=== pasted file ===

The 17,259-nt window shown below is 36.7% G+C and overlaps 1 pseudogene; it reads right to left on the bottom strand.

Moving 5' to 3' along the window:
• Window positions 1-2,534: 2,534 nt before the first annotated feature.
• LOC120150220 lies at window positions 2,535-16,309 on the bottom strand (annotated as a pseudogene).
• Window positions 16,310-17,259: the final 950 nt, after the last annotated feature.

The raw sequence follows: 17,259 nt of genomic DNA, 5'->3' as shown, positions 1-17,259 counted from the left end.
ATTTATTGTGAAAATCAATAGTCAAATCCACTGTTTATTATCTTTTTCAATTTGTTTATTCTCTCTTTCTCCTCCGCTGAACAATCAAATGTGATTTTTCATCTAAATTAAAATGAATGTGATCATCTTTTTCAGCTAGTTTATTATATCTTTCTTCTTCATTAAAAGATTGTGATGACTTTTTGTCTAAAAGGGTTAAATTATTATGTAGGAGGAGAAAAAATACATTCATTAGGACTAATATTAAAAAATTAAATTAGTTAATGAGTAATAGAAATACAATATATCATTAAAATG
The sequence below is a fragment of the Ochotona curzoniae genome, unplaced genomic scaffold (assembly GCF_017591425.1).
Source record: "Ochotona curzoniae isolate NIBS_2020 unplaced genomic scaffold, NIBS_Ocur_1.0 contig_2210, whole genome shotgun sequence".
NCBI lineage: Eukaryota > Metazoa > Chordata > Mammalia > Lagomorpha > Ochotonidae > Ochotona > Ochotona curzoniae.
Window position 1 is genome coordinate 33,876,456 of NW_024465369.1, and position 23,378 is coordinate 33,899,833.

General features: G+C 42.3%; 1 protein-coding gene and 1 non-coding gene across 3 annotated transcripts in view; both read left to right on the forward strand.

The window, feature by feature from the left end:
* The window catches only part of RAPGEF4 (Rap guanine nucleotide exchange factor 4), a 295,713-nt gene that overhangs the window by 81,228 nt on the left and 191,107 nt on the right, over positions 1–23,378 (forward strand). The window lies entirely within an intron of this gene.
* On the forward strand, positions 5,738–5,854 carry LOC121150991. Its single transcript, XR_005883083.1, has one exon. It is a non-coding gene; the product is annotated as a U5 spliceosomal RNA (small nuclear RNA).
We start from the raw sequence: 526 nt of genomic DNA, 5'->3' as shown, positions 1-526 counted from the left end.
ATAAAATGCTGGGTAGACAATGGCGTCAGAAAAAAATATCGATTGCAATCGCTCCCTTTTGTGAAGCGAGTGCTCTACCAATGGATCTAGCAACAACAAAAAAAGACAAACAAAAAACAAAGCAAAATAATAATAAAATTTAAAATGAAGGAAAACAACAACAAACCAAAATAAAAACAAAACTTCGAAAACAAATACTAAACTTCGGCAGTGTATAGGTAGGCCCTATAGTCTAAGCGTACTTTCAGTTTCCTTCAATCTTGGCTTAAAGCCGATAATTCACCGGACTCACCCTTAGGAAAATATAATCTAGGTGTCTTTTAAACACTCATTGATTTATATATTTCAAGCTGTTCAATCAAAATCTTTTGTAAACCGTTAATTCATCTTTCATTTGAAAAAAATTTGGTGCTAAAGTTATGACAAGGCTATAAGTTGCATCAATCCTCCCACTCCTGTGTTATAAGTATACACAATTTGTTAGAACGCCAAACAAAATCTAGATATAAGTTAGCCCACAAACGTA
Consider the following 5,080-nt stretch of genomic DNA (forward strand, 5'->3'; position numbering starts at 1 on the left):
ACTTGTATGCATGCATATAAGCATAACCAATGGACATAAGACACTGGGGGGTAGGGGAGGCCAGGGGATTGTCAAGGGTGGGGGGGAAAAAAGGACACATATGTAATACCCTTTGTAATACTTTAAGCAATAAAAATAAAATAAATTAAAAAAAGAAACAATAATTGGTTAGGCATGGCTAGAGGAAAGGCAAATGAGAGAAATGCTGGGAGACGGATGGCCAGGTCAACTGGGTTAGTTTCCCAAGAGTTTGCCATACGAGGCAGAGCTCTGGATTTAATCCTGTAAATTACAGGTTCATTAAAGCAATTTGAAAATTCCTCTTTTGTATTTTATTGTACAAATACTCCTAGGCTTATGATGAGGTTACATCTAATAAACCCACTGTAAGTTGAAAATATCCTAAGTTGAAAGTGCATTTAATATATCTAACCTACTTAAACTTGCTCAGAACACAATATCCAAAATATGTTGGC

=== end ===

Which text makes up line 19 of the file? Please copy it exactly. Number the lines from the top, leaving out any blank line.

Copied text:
ACTTGTATGCATGCATATAAGCATAACCAATGGACATAAGACACTGGGGGGTAGGGGAGGCCAGGGGATTGTCAAGGGTGGGGGGGAAAAAAGGACACATATGTAATACCCTTTGTAATACTTTAAGCAATAAAAATAAAATAAATTAAAAAAAGAAACAATAATTGGTTAGGCATGGCTAGAGGAAAGGCAAATGAGAGAAATGCTGGGAGACGGATGGCCAGGTCAACTGGGTTAGTTTCCCAAGAGTTTGCCATACGAGGCAGAGCTCTGGATTTAATCCTGTAAATTACAGGTTCATTAAAGCAATTTGAAAATTCCTCTTTTGTATTTTATTGTACAAATACTCCTAGGCTTATGATGAGGTTACATCTAATAAACCCACTGTAAGTTGAAAATATCCTAAGTTGAAAGTGCATTTAATATATCTAACCTACTTAAACTTGCTCAGAACACAATATCCAAAATATGTTGGC